3.  The Bishop's Wife (with Cary Grant and David Niven)

4.  Cause for Alarm  (with Barry Sullivan...reviewed HERE)

5.  The Doctor Takes a Wife (with Ray Milland---reviewed HERE)

My maternal grandmother totally loved Loretta Young.  In fact, it was at her request that I watched Christmas Eve back in 1986.  It was Loretta's first film appearance in a couple of decades, and my grandmother was most excited about that, so, although not a classic movie (or classic movie star) fan at the time, I agreed to watch the movie with her...and I totally loved it.

So, Loretta Young, here's to you on your 99th birthday!  You were always such a classy, beautiful lady!  Thanks for making so many great movies!!

Wednesday, January 04, 2012

That Funny Feeling (5 stars)

That Funny Feeling, from 1965, is a totally adorable romantic comedy starring Sandra Dee and Bobby Darin.  The third film that the real-life couple made together, That Funny Feeling made its TCM debut earlier this week, and I was positively thrilled to catch it (my very first viewing of this movie and, thus, my first 5-star discovery of 2012).  Easily, it ranks up there with Pillow Talk as a completely delightful romantic comedy and one of my absolute favorites.  I loved every single minute of this film and found myself smiling and laughing the whole way through.

Living as frugally as possible while she tries to get into show business, Joan Howell (Dee) shares a tiny apartment with a friend, while working as a maid on the side.  One of the apartments she cleans belongs to playboy Tom Milford (Darin), a man she has never seen before; shortly after the film begins, Joan is notifed that he is going to be out of town for ten days.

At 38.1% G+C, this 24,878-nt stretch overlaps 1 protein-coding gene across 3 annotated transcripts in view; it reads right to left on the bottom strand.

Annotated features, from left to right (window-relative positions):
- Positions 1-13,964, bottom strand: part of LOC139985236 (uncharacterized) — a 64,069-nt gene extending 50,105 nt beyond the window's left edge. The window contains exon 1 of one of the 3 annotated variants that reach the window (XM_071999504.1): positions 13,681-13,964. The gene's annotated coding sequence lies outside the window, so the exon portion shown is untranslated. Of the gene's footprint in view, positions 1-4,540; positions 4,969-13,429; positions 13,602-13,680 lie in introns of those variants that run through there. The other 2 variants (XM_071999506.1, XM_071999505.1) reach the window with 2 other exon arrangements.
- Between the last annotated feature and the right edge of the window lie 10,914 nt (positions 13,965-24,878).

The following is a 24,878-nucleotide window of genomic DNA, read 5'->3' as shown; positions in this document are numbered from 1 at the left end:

A bit later, a handsome businessman asks Joan for a date, and though the man asks Joan what she does for a living, she doesn't reveal to him that she is a maid, nor does she want him to know she lives in a tiny apartment; therefore, when he insists on seeing her home at the end of the evening, Joan comes up with the idea of calling Milford's apartment her own...after all, he's out of town, so what difference can it make?!  What a surprise to the businessman when he walks Joan to the door of his very own apartment, for he is none other than Tom Milford, whose business trip was cancelled.

At first shocked, Tom isn't quite sure what to do, but since he's convinced Joan is not a thief, he allows the charade to keep on playing out.  Joan settles in and makes the apartment more and more her own, while Tom tries to keep her from discovering that he is, in fact, Mr. Milford.

This film was an absolute delight!  Yes, it's predictable, as most romantic comedies are, but getting there was loads of fun.  Sandra Dee was a total joy to beautiful and sweet and innocent.  I was in love with her wardrobe, especially the bright green dress.